Report Shows Struggling Students Don't Get the Help They Need in the Classroom
A new report shows underachieving, poor, and minority students are not getting the help they need in the classroom. The report, recently released by StudentsFirstNY, shows that these students are more likely to be taught by teachers who are considered "Unsatisfactory." StudentsFirstNY reveals that there is an unequal distribution of poor quality teachers in New York City public schools, leaving students who need the most help without effective educators.
Developing a new teacher evaluation system, one of ten recommendations brought forth by StudentsFirstNY in the report, could improve the number and distribution of quality teachers in New York City schools.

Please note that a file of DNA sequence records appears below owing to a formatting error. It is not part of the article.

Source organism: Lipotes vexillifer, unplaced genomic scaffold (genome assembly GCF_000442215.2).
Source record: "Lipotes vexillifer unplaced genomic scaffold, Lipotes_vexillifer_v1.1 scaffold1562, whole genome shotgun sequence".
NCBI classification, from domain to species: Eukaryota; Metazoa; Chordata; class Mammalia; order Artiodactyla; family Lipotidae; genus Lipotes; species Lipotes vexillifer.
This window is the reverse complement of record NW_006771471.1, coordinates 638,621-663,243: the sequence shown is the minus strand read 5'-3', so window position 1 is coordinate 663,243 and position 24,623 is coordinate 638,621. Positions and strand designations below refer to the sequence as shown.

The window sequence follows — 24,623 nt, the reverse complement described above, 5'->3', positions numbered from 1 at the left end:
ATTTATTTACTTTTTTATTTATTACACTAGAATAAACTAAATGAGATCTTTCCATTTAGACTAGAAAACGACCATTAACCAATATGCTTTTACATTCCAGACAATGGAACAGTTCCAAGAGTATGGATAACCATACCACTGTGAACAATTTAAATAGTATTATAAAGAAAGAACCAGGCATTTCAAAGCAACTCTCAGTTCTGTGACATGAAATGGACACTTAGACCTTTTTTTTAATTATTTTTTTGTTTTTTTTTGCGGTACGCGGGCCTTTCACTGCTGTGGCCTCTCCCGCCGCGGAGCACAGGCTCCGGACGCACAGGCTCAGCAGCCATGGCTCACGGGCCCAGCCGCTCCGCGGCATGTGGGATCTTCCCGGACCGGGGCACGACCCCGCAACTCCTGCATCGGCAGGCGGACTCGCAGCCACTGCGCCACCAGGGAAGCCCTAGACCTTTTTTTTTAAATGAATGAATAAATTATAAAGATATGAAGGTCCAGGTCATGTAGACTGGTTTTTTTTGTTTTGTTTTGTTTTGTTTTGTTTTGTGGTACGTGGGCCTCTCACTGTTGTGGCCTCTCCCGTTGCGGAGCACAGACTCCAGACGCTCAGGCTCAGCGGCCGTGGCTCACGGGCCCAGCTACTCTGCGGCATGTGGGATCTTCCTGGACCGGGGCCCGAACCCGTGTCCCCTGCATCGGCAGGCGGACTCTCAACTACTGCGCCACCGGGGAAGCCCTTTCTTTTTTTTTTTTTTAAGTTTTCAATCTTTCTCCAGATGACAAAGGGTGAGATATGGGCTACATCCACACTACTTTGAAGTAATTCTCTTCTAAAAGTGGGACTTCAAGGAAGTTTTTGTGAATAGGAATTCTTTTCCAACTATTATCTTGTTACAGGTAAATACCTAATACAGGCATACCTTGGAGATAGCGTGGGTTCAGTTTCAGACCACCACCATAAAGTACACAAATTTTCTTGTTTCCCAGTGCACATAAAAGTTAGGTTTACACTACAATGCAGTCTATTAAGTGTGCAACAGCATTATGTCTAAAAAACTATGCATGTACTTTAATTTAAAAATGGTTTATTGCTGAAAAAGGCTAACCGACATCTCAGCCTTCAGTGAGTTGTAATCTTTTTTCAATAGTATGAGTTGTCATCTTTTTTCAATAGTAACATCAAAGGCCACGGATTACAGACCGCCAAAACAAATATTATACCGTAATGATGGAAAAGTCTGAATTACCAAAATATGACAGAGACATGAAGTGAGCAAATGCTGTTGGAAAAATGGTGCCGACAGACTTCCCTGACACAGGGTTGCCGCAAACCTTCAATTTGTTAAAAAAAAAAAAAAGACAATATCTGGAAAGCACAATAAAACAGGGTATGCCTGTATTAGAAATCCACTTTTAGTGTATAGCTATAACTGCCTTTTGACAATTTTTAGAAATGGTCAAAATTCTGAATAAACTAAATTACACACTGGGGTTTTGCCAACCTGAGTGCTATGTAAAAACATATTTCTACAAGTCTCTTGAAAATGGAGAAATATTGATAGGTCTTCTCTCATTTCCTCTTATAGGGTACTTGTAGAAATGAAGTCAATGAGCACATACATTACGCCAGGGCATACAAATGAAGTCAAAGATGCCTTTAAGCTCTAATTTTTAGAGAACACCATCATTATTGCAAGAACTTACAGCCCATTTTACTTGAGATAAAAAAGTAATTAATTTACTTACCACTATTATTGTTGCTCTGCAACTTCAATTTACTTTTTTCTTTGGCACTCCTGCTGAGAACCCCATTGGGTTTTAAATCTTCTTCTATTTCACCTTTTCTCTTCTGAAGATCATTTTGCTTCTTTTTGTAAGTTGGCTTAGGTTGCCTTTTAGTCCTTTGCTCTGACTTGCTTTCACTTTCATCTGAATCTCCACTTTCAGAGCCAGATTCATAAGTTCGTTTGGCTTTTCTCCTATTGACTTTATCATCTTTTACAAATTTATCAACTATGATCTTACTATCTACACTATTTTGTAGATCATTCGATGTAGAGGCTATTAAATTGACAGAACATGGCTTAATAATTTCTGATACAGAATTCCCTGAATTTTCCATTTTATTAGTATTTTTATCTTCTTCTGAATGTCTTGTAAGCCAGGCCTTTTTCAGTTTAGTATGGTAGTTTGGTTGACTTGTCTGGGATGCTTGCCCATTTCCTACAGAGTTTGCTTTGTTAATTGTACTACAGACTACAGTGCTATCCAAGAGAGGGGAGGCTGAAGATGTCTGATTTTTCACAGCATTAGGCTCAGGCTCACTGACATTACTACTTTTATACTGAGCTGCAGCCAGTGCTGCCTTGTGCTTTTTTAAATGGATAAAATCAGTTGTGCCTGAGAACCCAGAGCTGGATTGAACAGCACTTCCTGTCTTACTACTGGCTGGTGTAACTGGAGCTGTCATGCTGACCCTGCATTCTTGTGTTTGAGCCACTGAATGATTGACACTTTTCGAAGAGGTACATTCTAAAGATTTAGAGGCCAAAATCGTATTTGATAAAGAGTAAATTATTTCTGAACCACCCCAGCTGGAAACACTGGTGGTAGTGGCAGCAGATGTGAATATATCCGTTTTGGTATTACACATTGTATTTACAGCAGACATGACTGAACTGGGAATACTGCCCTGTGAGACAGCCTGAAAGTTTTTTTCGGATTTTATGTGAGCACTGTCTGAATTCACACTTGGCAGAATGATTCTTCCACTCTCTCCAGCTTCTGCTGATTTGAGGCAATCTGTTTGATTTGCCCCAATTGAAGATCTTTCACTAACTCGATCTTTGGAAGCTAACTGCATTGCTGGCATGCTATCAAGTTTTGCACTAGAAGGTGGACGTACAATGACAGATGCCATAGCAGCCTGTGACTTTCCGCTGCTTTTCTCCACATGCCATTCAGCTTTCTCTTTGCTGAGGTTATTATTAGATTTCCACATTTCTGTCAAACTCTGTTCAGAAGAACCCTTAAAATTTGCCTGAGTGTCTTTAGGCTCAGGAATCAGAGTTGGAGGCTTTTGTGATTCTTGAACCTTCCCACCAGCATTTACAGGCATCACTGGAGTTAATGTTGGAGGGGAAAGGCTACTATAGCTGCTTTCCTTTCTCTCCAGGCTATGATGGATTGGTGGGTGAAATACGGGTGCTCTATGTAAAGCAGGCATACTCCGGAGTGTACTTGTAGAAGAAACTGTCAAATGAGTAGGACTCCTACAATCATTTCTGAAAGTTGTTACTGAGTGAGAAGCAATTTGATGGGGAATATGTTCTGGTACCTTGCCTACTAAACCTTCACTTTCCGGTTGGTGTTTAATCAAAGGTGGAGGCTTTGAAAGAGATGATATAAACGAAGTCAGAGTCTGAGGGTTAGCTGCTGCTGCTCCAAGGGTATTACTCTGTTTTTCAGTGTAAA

According to NY1 News, the Department of Education is already working to implement many of the report's recommendations. StudentsFirstNY's Executive Director, Micah Lasher, summarized those ideas:
"Our report makes 10 recommendations focused on targeting efforts and resources at recruiting highly effective teachers into the schools that need them the most, retaining them so they stay in those classrooms, and ultimately making sure that the students who most need highly effective teachers are not saddled with ineffective educators," said StudentsFirstNY Executive Director Micah Lasher.
Read the report “Unsatisfactory: The Distribution of Teacher Quality in New York City” (PDF).
View an interactive map of NYC schools with the highest percentages of “Unsatisfactory” teachers.